Joe Cortright is a Strong Towns member who writes for City Observatory. The following essay is republished from his site with permission.


The historic, art deco Marlin Hotel in Miami Beach (Source: alexf)

The historic, art deco Marlin Hotel in Miami Beach (Source: alexf)

There’s a growing recognition that local land use controls that preclude increased density in cities are helping contribute to the shortage of affordable housing. President Obama’s Council of Economic Advisers lent considerable credence to that view, and the YIMBY (Yes In My BackYard) movement is growing. Unsophisticated and bald-faced efforts to block development are now much more likely to be called out for what they are.

But, increasingly, especially in some of the nation’s wealthiest neighborhoods, historic preservation is being wielded as a tool of NIMBYism (Not in My BackYard).

America's historic preservation movement, which grew out of a well-founded impulse to avoid losing the nation’s architectural patrimony (symbolized notably by the demolition of New York’s Pennsylvania Staton) has grown considerably in the past half century. But there are those who have questioned the wisdom of these building restrictions.

While some, like Alex Tabarrok would do away with historic preservation restrictions altogether (he argues that if people want to preserve a historic building, then they ought to buy it) most people recognize the desirability of some form of property restrictions. Even Ed Glaeser, a strong critic of preservation laws writes: “It is wise and good to protect the most cherished parts of a city’s architectural history.”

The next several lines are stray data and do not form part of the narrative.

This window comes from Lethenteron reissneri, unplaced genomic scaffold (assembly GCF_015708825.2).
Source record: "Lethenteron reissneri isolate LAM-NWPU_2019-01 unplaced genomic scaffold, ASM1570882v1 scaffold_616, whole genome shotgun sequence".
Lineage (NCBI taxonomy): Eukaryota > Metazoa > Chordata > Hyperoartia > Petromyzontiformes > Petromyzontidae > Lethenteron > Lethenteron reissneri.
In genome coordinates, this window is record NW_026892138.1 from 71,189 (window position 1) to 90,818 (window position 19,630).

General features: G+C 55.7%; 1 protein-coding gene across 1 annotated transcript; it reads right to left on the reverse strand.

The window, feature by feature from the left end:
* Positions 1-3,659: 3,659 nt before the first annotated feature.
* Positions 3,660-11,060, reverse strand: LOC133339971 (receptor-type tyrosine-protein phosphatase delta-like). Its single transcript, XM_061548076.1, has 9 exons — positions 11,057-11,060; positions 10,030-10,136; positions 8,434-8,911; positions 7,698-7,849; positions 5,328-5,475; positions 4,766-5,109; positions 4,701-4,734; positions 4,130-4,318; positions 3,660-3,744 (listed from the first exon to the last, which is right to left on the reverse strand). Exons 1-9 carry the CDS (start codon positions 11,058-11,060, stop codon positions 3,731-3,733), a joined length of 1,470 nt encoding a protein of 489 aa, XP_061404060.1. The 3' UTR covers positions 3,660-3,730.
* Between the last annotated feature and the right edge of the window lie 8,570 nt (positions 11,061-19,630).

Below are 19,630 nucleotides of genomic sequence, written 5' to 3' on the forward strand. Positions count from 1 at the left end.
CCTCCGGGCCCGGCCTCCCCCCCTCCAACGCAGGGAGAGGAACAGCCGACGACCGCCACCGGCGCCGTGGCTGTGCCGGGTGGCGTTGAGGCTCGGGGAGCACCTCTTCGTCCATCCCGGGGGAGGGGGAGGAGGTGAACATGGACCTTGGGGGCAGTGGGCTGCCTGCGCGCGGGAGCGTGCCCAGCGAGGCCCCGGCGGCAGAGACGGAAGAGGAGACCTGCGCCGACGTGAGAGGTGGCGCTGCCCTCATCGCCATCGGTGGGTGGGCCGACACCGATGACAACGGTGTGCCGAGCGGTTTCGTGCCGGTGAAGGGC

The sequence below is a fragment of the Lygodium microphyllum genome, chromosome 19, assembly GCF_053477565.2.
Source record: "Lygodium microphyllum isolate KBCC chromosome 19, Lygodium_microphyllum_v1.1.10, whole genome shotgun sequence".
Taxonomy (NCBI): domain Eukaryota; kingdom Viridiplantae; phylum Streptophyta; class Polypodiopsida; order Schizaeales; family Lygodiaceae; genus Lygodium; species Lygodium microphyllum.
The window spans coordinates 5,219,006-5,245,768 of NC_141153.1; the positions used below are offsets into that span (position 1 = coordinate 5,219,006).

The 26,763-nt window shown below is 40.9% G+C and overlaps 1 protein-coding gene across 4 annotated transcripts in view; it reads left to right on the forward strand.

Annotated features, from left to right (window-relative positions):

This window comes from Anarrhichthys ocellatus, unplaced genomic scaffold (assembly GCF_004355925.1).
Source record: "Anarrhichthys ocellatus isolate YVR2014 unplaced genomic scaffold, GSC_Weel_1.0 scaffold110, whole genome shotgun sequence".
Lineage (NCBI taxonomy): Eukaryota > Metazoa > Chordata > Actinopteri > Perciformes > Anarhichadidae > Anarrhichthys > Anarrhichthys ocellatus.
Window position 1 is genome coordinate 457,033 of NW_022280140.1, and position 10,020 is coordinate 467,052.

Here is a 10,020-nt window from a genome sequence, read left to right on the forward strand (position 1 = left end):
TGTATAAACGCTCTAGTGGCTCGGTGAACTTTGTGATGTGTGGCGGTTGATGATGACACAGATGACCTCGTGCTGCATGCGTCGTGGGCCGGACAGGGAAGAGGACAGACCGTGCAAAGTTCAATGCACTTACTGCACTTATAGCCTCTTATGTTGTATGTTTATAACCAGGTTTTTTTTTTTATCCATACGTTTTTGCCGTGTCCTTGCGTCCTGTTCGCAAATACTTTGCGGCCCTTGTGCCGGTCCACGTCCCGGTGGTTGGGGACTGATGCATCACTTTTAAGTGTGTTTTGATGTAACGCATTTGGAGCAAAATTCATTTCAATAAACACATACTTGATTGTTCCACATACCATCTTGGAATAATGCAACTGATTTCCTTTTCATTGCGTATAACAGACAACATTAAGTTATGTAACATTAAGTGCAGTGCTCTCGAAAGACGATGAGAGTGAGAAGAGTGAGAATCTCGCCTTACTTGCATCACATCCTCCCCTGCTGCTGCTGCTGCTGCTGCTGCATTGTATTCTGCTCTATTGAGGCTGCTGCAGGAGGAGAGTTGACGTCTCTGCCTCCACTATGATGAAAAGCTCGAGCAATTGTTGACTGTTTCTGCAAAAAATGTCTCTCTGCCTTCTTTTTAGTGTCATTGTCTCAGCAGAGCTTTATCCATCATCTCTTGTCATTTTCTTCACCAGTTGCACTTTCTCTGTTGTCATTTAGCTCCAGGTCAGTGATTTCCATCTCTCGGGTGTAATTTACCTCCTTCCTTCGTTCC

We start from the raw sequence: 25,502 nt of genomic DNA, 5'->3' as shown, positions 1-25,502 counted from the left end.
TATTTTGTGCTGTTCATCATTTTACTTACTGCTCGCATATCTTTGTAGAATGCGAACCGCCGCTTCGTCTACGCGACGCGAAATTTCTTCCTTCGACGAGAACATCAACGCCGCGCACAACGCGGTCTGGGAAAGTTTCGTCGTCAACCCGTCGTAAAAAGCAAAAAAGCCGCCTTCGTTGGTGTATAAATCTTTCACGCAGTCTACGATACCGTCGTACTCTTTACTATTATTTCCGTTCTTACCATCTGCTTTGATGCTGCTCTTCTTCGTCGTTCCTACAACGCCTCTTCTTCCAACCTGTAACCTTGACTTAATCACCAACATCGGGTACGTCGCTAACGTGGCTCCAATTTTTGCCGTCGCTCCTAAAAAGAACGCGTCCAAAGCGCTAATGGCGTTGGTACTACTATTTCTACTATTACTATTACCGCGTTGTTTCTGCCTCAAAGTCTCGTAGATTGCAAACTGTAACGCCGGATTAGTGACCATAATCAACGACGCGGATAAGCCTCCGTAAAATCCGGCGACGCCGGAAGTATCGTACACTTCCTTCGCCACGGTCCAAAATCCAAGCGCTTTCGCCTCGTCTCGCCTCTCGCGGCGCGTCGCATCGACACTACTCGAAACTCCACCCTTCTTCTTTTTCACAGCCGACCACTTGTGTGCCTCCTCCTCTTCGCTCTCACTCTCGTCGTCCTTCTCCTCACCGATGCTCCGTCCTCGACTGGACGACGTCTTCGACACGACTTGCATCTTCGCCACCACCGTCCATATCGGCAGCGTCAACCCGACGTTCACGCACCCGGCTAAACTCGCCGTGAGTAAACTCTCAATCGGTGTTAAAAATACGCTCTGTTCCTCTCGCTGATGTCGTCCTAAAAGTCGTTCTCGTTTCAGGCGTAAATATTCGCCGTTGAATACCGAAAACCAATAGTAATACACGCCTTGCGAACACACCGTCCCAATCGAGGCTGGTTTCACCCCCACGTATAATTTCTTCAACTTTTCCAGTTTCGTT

So when it comes to preservation, the question is not “whether,” but “how much?” Which structures are truly of historic interest and which aren’t? Once a structure is built, it automatically becomes a candidate for “historic” designation as it ages. In New York City, landmark preservation laws that were designed to protect the most significant architecture, have increasingly been extended to cover a significant share of the market. By constricting supply in some neighborhoods, it tends to drive up prices, and make the city less affordable.

Almost by definition, the most historic structures tend to be located in the centers of cities where land is most valuable, and where it makes the most sense to add more density. In contrast, suburban greenfield development is never fettered by the need to protect historic structures. (And neighboring cattle or trees are unlikely to make the case that housing subdivisions are “out of character” with the pre-existing rural landscape.)

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Historic Preservation: Treating the Symptom Instead of the Cause

by Andrew Price

In Los Angeles, residents of one high rise building have invoked historic preservation (blocking their view of a clock on an older building) as an argument against allowing the construction of a another high rise building nearby. As Urbanize LA wrote: “How do you fight the project next door while avoiding the dreaded NIMBY label? Just call it Historic Preservation.”

While protecting a few buildings is unlikely to have much effect on a region’s housing supply, the expansion of historic preservation to a wide range of older structures (almost regardless of historic merit), and more recently the application of the historic designation to entire neighborhoods, has significantly raised the stakes.